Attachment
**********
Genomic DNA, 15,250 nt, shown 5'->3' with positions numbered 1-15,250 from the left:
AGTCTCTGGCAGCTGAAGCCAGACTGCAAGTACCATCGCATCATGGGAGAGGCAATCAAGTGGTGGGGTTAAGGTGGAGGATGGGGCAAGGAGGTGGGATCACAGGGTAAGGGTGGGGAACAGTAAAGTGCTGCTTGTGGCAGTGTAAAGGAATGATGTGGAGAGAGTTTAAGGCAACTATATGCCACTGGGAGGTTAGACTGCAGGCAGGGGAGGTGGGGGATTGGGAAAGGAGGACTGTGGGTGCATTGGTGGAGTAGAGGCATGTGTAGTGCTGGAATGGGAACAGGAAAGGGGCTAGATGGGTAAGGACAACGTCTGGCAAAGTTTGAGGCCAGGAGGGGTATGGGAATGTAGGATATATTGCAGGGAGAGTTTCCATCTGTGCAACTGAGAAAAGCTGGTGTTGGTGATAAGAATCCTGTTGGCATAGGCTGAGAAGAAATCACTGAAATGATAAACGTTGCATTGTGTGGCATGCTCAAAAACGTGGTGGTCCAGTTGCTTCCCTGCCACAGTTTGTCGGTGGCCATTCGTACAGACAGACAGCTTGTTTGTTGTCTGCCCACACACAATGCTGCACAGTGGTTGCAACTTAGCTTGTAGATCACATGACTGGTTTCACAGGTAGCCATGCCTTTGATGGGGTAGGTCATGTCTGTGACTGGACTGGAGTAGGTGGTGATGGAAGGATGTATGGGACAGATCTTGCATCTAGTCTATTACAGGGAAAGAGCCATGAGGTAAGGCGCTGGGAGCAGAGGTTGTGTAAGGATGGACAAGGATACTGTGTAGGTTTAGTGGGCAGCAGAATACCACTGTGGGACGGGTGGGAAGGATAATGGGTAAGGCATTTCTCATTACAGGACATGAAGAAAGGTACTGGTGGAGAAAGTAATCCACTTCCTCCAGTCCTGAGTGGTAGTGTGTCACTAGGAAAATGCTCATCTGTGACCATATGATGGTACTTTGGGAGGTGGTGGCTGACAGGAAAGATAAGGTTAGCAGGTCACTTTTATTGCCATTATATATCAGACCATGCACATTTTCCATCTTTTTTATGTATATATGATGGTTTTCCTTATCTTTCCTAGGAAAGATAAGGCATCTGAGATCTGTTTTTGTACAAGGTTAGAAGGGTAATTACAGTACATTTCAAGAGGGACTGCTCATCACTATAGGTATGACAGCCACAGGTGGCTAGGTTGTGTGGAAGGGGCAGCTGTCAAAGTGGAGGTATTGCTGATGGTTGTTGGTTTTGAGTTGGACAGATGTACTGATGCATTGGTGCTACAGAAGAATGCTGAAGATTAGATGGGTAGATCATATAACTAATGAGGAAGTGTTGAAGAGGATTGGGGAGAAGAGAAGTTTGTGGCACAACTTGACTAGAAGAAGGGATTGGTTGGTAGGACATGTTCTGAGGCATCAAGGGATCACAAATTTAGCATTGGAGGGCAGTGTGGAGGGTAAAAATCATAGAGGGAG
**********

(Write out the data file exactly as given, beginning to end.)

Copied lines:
Genomic DNA, 15,250 nt, shown 5'->3' with positions numbered 1-15,250 from the left:
AGTCTCTGGCAGCTGAAGCCAGACTGCAAGTACCATCGCATCATGGGAGAGGCAATCAAGTGGTGGGGTTAAGGTGGAGGATGGGGCAAGGAGGTGGGATCACAGGGTAAGGGTGGGGAACAGTAAAGTGCTGCTTGTGGCAGTGTAAAGGAATGATGTGGAGAGAGTTTAAGGCAACTATATGCCACTGGGAGGTTAGACTGCAGGCAGGGGAGGTGGGGGATTGGGAAAGGAGGACTGTGGGTGCATTGGTGGAGTAGAGGCATGTGTAGTGCTGGAATGGGAACAGGAAAGGGGCTAGATGGGTAAGGACAACGTCTGGCAAAGTTTGAGGCCAGGAGGGGTATGGGAATGTAGGATATATTGCAGGGAGAGTTTCCATCTGTGCAACTGAGAAAAGCTGGTGTTGGTGATAAGAATCCTGTTGGCATAGGCTGAGAAGAAATCACTGAAATGATAAACGTTGCATTGTGTGGCATGCTCAAAAACGTGGTGGTCCAGTTGCTTCCCTGCCACAGTTTGTCGGTGGCCATTCGTACAGACAGACAGCTTGTTTGTTGTCTGCCCACACACAATGCTGCACAGTGGTTGCAACTTAGCTTGTAGATCACATGACTGGTTTCACAGGTAGCCATGCCTTTGATGGGGTAGGTCATGTCTGTGACTGGACTGGAGTAGGTGGTGATGGAAGGATGTATGGGACAGATCTTGCATCTAGTCTATTACAGGGAAAGAGCCATGAGGTAAGGCGCTGGGAGCAGAGGTTGTGTAAGGATGGACAAGGATACTGTGTAGGTTTAGTGGGCAGCAGAATACCACTGTGGGACGGGTGGGAAGGATAATGGGTAAGGCATTTCTCATTACAGGACATGAAGAAAGGTACTGGTGGAGAAAGTAATCCACTTCCTCCAGTCCTGAGTGGTAGTGTGTCACTAGGAAAATGCTCATCTGTGACCATATGATGGTACTTTGGGAGGTGGTGGCTGACAGGAAAGATAAGGTTAGCAGGTCACTTTTATTGCCATTATATATCAGACCATGCACATTTTCCATCTTTTTTATGTATATATGATGGTTTTCCTTATCTTTCCTAGGAAAGATAAGGCATCTGAGATCTGTTTTTGTACAAGGTTAGAAGGGTAATTACAGTACATTTCAAGAGGGACTGCTCATCACTATAGGTATGACAGCCACAGGTGGCTAGGTTGTGTGGAAGGGGCAGCTGTCAAAGTGGAGGTATTGCTGATGGTTGTTGGTTTTGAGTTGGACAGATGTACTGATGCATTGGTGCTACAGAAGAATGCTGAAGATTAGATGGGTAGATCATATAACTAATGAGGAAGTGTTGAAGAGGATTGGGGAGAAGAGAAGTTTGTGGCACAACTTGACTAGAAGAAGGGATTGGTTGGTAGGACATGTTCTGAGGCATCAAGGGATCACAAATTTAGCATTGGAGGGCAGTGTGGAGGGTAAAAATCATAGAGGGAG